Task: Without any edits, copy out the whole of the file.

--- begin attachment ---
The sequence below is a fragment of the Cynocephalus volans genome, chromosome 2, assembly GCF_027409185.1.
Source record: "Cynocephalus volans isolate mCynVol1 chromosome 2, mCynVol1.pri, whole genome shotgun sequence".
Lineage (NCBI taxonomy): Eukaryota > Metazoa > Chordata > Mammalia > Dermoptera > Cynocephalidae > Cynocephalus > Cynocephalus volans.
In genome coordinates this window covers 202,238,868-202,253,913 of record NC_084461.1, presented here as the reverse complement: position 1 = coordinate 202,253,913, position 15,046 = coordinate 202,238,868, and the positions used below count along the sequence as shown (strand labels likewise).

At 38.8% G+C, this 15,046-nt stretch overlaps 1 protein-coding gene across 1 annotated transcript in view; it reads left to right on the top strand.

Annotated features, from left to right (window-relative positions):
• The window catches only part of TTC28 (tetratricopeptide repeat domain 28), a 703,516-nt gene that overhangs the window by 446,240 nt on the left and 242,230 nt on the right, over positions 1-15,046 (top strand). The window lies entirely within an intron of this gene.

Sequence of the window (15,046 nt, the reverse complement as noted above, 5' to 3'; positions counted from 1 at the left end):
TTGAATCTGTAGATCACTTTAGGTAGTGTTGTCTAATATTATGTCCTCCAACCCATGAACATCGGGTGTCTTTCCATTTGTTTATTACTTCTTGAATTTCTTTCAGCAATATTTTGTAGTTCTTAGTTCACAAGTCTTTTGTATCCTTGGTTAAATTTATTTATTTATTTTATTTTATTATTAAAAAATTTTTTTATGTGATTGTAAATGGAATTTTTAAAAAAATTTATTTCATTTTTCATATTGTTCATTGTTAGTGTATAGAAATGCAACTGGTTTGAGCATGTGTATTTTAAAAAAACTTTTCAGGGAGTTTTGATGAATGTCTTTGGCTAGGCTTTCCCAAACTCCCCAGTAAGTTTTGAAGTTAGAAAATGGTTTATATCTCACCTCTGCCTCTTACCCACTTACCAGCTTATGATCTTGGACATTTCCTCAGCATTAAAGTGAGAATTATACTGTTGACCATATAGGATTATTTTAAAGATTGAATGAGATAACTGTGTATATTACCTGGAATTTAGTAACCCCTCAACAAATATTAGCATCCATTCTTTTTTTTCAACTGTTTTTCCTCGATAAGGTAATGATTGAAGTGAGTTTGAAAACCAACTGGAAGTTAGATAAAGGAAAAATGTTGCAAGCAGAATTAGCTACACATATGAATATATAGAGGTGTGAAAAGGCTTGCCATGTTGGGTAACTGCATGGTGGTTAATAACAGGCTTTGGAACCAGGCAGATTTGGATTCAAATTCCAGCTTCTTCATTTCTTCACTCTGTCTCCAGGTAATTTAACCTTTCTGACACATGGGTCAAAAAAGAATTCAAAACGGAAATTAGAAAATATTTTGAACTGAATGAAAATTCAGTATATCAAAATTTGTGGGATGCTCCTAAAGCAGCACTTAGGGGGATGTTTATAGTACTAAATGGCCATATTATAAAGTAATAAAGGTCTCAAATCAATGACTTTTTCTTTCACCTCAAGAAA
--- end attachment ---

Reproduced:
The sequence below is a fragment of the Cynocephalus volans genome, chromosome 2, assembly GCF_027409185.1.
Source record: "Cynocephalus volans isolate mCynVol1 chromosome 2, mCynVol1.pri, whole genome shotgun sequence".
Lineage (NCBI taxonomy): Eukaryota > Metazoa > Chordata > Mammalia > Dermoptera > Cynocephalidae > Cynocephalus > Cynocephalus volans.
In genome coordinates this window covers 202,238,868-202,253,913 of record NC_084461.1, presented here as the reverse complement: position 1 = coordinate 202,253,913, position 15,046 = coordinate 202,238,868, and the positions used below count along the sequence as shown (strand labels likewise).

At 38.8% G+C, this 15,046-nt stretch overlaps 1 protein-coding gene across 1 annotated transcript in view; it reads left to right on the top strand.

Annotated features, from left to right (window-relative positions):
• The window catches only part of TTC28 (tetratricopeptide repeat domain 28), a 703,516-nt gene that overhangs the window by 446,240 nt on the left and 242,230 nt on the right, over positions 1-15,046 (top strand). The window lies entirely within an intron of this gene.

Sequence of the window (15,046 nt, the reverse complement as noted above, 5' to 3'; positions counted from 1 at the left end):
TTGAATCTGTAGATCACTTTAGGTAGTGTTGTCTAATATTATGTCCTCCAACCCATGAACATCGGGTGTCTTTCCATTTGTTTATTACTTCTTGAATTTCTTTCAGCAATATTTTGTAGTTCTTAGTTCACAAGTCTTTTGTATCCTTGGTTAAATTTATTTATTTATTTTATTTTATTATTAAAAAATTTTTTTATGTGATTGTAAATGGAATTTTTAAAAAAATTTATTTCATTTTTCATATTGTTCATTGTTAGTGTATAGAAATGCAACTGGTTTGAGCATGTGTATTTTAAAAAAACTTTTCAGGGAGTTTTGATGAATGTCTTTGGCTAGGCTTTCCCAAACTCCCCAGTAAGTTTTGAAGTTAGAAAATGGTTTATATCTCACCTCTGCCTCTTACCCACTTACCAGCTTATGATCTTGGACATTTCCTCAGCATTAAAGTGAGAATTATACTGTTGACCATATAGGATTATTTTAAAGATTGAATGAGATAACTGTGTATATTACCTGGAATTTAGTAACCCCTCAACAAATATTAGCATCCATTCTTTTTTTTCAACTGTTTTTCCTCGATAAGGTAATGATTGAAGTGAGTTTGAAAACCAACTGGAAGTTAGATAAAGGAAAAATGTTGCAAGCAGAATTAGCTACACATATGAATATATAGAGGTGTGAAAAGGCTTGCCATGTTGGGTAACTGCATGGTGGTTAATAACAGGCTTTGGAACCAGGCAGATTTGGATTCAAATTCCAGCTTCTTCATTTCTTCACTCTGTCTCCAGGTAATTTAACCTTTCTGACACATGGGTCAAAAAAGAATTCAAAACGGAAATTAGAAAATATTTTGAACTGAATGAAAATTCAGTATATCAAAATTTGTGGGATGCTCCTAAAGCAGCACTTAGGGGGATGTTTATAGTACTAAATGGCCATATTATAAAGTAATAAAGGTCTCAAATCAATGACTTTTTCTTTCACCTCAAGAAA